This is this New York singer songwriter’s fifth album and as such highlights a veteran to the game who has honed her talents. Keating co-produced the album with Jason Mercer, who also plays bass on the album along with a cast of fourteen other credited players. The music runs across several areas which utilise the assembled ensemble to good effect. The opening song Storm Warning is an up-tempo rocking song with harmonica to the fore. Right by You employs some subtle pedal steel from Jon Graboff on a country-tinged slow ballad. The overall feel is roots and robust, delivering a well-arranged set of diverse songs.
Keating is the sole writer of eleven of the twelve songs, the outside track being a stark version of Neil Young's Cowgirl In The Sand. Between that final track and the opening couple the songs show that Keating's versatile voice is one that at times recalls others, but never in a way that detracts from the own delivery. She hits all the right notes with a song that rejects a unwanted lover - All Gone, which again has pedal steel to underline the sense of heartbreak - sung in a, somewhat vulnerable voice that has more than a hint of regret in it's tone and the song builds tension until its end.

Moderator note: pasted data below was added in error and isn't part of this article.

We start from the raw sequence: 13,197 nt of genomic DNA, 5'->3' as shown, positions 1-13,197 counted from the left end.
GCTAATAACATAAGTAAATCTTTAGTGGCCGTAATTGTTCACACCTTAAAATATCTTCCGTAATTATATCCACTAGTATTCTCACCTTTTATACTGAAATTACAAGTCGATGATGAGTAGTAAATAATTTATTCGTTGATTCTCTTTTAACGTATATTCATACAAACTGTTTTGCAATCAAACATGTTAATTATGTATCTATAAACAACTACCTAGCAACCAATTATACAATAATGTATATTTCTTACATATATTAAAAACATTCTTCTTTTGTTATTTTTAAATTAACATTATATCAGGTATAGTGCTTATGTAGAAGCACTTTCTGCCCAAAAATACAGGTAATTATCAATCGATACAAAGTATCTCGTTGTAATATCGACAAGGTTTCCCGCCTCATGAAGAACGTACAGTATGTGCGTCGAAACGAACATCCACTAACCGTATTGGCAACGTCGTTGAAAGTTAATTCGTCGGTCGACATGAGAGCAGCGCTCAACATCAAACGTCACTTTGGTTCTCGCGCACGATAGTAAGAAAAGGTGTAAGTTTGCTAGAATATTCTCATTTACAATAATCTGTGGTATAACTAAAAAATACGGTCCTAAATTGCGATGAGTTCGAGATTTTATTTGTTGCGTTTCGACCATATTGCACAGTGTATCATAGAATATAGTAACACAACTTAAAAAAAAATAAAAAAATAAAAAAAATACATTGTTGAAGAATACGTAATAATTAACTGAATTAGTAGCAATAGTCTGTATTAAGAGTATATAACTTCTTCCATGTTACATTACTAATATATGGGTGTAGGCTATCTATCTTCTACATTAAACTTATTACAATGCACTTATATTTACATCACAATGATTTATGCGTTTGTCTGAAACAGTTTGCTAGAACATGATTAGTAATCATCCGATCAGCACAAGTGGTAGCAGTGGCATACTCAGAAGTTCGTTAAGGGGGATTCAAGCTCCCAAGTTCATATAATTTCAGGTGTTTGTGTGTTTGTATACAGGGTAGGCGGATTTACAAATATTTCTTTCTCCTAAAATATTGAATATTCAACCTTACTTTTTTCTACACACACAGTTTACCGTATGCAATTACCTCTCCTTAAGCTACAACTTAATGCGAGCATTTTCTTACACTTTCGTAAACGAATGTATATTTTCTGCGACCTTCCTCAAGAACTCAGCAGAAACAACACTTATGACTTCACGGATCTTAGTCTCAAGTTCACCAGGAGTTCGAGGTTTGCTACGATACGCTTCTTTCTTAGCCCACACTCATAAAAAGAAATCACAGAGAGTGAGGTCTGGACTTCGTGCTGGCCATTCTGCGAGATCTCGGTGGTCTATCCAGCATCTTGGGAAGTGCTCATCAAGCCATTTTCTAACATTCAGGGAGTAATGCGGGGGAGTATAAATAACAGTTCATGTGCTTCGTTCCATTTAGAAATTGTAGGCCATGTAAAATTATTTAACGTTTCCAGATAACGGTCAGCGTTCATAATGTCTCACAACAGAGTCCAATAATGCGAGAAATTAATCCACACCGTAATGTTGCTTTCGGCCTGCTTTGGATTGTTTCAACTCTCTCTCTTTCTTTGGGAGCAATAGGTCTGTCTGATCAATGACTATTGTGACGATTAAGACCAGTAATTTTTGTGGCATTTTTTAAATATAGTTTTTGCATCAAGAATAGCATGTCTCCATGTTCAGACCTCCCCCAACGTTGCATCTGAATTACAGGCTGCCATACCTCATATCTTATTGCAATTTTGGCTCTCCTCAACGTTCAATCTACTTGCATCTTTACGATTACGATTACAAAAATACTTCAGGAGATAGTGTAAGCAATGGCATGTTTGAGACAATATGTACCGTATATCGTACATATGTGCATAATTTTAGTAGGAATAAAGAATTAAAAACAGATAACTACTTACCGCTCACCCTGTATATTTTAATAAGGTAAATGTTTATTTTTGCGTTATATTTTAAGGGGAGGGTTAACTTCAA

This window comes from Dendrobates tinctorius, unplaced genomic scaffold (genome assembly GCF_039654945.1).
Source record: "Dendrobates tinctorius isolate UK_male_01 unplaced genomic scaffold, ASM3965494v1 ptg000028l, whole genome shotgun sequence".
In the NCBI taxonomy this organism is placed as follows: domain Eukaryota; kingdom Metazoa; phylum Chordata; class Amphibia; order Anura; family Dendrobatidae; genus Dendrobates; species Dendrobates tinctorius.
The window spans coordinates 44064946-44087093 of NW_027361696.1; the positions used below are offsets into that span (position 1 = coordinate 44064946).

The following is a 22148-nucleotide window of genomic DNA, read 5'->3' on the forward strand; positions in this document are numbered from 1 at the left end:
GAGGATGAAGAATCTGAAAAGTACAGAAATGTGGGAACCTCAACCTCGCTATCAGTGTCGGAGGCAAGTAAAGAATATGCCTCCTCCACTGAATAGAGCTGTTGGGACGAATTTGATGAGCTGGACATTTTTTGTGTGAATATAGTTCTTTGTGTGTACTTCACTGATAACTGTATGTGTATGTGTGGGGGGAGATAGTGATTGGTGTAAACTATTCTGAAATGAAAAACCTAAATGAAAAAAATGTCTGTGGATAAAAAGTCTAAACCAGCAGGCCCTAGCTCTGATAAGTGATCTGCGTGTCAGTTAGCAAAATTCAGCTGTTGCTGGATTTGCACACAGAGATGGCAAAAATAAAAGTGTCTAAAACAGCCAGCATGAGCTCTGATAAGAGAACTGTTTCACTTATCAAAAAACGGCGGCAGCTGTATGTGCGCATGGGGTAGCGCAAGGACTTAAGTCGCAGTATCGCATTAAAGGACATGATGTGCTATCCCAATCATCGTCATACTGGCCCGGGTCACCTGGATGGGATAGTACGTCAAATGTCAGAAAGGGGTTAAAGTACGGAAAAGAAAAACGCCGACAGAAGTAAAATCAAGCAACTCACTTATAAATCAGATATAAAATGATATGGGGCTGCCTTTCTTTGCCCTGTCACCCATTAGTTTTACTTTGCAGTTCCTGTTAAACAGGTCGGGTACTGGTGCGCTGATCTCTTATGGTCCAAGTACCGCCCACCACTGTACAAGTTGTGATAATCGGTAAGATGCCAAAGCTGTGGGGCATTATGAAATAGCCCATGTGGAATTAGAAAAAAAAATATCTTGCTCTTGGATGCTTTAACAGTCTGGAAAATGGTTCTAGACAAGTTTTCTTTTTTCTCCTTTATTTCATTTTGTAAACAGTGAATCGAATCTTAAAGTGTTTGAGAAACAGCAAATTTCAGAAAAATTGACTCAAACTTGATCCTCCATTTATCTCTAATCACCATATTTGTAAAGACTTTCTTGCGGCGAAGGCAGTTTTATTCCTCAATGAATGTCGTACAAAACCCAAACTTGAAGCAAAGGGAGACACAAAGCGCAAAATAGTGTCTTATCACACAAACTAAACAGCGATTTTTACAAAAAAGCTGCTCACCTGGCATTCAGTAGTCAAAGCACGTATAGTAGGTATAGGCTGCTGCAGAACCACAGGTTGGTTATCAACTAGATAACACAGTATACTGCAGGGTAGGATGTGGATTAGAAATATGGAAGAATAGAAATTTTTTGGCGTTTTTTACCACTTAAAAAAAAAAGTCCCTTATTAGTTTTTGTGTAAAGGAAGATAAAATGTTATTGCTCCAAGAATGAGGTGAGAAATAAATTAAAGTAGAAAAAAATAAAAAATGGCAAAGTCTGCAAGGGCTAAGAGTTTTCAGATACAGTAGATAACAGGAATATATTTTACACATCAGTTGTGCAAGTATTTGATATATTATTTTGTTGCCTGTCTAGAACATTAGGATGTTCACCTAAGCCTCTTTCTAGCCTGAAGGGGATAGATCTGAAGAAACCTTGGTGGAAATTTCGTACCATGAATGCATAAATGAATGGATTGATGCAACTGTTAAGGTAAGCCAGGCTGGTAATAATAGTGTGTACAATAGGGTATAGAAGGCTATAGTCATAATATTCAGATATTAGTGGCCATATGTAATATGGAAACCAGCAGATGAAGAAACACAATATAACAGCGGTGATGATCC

The next song rings the changes and shows the scope of the album with wah-wah guitar, funky horns and a rap style vocal. Let It Come is another side of Keating's approach to getting her songs across in the best musical setting. The slow pace of River Clyde is a nice contrast and is about being in a strange place and assessing which way the wind blows in that particular town, city or mind-space. For Keeps is an assured album that will reaffirm her talent with those who have been previously acquainted with Keatings previous albums or live shows. For those new to Annie Keating ,this album celebrates a talented performer who is in this for keeps.